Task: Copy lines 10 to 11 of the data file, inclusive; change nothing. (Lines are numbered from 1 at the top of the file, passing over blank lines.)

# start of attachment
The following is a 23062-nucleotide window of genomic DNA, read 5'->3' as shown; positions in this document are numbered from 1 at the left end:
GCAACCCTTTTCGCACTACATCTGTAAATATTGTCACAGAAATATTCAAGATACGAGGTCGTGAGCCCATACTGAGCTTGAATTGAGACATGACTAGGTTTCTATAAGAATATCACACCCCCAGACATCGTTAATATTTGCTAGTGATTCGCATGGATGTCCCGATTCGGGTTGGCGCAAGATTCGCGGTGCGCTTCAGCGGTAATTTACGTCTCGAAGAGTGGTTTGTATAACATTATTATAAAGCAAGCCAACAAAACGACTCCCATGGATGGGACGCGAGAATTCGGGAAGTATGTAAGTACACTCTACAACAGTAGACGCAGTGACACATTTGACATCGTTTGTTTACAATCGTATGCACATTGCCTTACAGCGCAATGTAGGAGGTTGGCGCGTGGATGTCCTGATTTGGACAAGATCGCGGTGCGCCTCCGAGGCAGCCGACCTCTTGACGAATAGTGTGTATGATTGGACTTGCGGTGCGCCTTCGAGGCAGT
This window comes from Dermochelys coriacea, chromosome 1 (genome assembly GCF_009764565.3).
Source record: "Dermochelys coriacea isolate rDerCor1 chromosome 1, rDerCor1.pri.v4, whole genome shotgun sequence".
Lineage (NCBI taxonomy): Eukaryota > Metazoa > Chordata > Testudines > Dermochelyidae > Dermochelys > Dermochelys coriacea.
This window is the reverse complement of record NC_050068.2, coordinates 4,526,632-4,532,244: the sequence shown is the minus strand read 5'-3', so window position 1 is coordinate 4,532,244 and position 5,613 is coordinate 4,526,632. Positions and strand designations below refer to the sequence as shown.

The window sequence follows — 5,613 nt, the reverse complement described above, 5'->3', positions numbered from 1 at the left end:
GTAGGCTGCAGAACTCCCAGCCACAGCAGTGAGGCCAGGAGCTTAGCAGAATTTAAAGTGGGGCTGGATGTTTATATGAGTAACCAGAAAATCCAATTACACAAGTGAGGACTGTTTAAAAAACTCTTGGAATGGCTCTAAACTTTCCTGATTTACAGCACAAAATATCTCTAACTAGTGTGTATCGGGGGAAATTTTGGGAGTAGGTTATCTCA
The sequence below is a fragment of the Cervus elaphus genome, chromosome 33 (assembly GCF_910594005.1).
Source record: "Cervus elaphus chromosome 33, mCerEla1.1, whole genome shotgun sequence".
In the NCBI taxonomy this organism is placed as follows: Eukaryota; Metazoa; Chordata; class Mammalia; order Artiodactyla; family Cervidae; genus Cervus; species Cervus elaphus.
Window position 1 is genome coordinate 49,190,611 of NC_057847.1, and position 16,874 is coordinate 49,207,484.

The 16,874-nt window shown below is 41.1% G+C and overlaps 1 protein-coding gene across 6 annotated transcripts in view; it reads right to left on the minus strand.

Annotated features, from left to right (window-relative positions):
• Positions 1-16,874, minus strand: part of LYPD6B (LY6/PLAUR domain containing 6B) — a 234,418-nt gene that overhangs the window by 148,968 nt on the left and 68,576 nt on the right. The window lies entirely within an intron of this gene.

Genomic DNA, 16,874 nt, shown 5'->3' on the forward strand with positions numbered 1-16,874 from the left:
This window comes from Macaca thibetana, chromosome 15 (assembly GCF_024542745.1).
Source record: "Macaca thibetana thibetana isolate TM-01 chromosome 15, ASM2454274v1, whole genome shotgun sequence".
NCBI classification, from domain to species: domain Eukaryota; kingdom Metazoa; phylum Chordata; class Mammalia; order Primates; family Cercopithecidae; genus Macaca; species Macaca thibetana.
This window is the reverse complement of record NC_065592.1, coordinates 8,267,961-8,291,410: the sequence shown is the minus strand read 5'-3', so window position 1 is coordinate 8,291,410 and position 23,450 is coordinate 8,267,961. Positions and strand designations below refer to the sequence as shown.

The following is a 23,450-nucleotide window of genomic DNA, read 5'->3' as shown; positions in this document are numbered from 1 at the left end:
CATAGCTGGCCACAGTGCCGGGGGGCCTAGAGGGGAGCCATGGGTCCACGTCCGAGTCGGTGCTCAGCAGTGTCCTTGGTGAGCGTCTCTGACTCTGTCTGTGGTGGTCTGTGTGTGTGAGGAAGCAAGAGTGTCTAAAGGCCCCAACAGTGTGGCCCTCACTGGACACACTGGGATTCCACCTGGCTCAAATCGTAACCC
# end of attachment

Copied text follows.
Source record: "Cervus elaphus chromosome 33, mCerEla1.1, whole genome shotgun sequence".
In the NCBI taxonomy this organism is placed as follows: Eukaryota; Metazoa; Chordata; class Mammalia; order Artiodactyla; family Cervidae; genus Cervus; species Cervus elaphus.